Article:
It is said that the festival of Holi symbolizes mans fascination for color. The concept of color psychology attempts to interpret and understand human nature based on a person’s choice of color. On a day like holi day, choosing a specific color and deciding to have only that applied can prove difficult. So just give in and enjoy all the colors that this festival puts in your lap.
Holi just like the other festivals in Hindu religion and other religions has spiritual meanings associated with it. It is much more than the color and play that it is usually associated with. In this article let us look at the spiritual significance of the festivals and the legends associated with it.
Holi day is just like the other festivals in Hindu religion and other religions has spiritual meanings associated with it. It is much more than the color and play that it is usually associated with.
- Sacrifice: For some the festival of color represents sacrifice. It is an opportunity for burning away your vices and impurities. Lust (kaam), anger (krodh), greed (lobh), attachment (moh) and arrogance (ahankaar) are submitted to the fire and five virtues of truthfulness, purity, love, bliss and benevolence adopted.
- Wean off the unnecessary: As we read in part I of the series, the festival is an opportunity to clean the homes and properties. Organic waste, wooden logs that lie waste after the winter are burnt while fresh harvests are offered to the Gods. This represents weaning away of unnecessary. It reminds people of staying away from the sensual pleasures and pursuing the spiritual journey.
- Ego leveler: In addition to spiritual significance, festival of Holi is considered to be a great leveler in society. People embrace and unite as equal. Behind happy colored faces man made differences get lost. The festival encourages people to bury the past and look forward to the new year and what the future promises.
There are many legends that are associated with the festival. Let us look at them in order to understand the significance of the festival better.
Prahlaad and Holika
One of the most famous stories associated with Holi is that of Prahlaad and Holika. The story as
told in the puranas represents victory of good over evil. Prahlaad was a young devotee of Lord Vishnu whose father was a powerful king. The powerful king ordered everyone in his kingdom to worship him. Prahlaad refused to do so for he was devoted to Lord Vishnu. The king decided to kill his own son. He ordered his sister Holika to sit in the middle of a bonfire that was intended to burn Prahlaad. Holika enjoyed a special boon in the form of a shawl that protected her from fire. When Holika sat in the fire with Prahlaad, a strong wind came and blew the shawl away and as a result Holika got burnt and Prahlaad was safe.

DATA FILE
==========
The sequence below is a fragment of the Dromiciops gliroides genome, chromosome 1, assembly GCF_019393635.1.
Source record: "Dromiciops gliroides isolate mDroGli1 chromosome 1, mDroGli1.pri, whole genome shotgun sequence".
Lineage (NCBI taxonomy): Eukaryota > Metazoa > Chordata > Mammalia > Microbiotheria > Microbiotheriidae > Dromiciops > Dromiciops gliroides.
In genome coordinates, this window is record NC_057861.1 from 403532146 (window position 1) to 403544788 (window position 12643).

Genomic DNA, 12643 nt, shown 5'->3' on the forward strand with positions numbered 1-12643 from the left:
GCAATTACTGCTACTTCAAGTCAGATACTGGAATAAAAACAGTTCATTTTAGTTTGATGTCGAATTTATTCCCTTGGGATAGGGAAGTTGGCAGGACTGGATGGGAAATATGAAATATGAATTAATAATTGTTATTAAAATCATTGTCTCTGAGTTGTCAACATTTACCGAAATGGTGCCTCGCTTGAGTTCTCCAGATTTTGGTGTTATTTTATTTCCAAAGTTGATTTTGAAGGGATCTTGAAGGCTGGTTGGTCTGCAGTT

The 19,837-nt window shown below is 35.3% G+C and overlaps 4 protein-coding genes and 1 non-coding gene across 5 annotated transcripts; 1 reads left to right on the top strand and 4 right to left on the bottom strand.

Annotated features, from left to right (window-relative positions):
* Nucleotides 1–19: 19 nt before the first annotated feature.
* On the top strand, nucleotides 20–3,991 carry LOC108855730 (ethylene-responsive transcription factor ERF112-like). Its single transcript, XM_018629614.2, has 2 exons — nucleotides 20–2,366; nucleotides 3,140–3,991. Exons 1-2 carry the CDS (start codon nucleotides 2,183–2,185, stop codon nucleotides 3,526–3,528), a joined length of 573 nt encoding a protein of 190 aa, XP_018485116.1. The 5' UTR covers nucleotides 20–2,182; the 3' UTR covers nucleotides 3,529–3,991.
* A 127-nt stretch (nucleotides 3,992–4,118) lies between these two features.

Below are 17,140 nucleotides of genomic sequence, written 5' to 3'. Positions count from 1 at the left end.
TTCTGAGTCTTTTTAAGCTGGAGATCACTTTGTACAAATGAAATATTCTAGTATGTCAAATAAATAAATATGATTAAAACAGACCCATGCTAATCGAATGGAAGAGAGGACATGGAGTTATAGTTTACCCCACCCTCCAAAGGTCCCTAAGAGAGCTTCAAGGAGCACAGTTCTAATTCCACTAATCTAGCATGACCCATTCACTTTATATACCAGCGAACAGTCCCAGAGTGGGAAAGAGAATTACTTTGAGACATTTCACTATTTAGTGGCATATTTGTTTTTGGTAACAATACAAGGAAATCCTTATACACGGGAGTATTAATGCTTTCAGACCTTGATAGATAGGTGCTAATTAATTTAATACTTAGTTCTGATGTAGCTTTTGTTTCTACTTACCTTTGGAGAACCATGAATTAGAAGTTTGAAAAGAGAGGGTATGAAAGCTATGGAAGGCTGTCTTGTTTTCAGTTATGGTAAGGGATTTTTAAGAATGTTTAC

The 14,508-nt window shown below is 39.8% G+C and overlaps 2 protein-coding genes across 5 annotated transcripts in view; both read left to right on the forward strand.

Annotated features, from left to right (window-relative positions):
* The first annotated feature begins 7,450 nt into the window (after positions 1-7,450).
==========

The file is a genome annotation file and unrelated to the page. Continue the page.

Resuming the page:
Holika represents a vice ridden person, a person who was pure on the outside and evil inside. Prahlaad on the other side represented simple innocent devotion to the almighty. People burn Holika and pray for virtues of Prahlaad to be vested in them.
Holi is also known as Dol Yatra. The word ‘Dol’ means a swing and yatra means a journey. Krishan Leela is enacted in temples and in houses. Sri Krishna’s idol is placed in the swing that is beautifully decorated with flowers, paintings and ‘gulal’. The scenes of young Krishna making merry with the ‘gopis’ are enacted and devotional songs of their relationship sung.
The story of how Holi began to be associated with Radha and Krishna goes as follows –
Krishna who was dark in complexion asked his mother that why was it that Radha had a fair complexion. His mother suggested to Krishna to color her cheeks so that she starts to look like him. When Krishna did so, Radha responded in a playful manner. Soon other gopis too joined in and this resulted in a colorful chaos and every Holi attempts are made to recreate the chaos.
In southern parts of the country the festival is known by the name of Kamadahana. This story recognizes the sacrifice that ‘Kamdevta’ made for the devtas and the humans. The story goes as
At a time when Lord Shiva was in meditation the devtas got into trouble with the asuras. There
was no one except Lord Shiva and Goddess Parvati’s son who could salvage the devtas. Kam devta (God of Lust) was requested to break Lord Shiva’s meditation and inducing lust in him for Goddess Parvati. Kam devta did as he was told but knew that his actions would spell trouble for him. When Kam devta shot his arrow of lust towards Lord Shiva, he opened his third eye and as a result Kam devta was reduced to ashes. The burning of Kam devta by the Lord is termed as Kamdahana. It was the Lord’s bliss that won over lust that day.
In addition to the above legends the festival marks arrival of the spring season. Spring is the most beautiful season, the climate unfolds, new leaves appear on the trees and flowers bloom all around.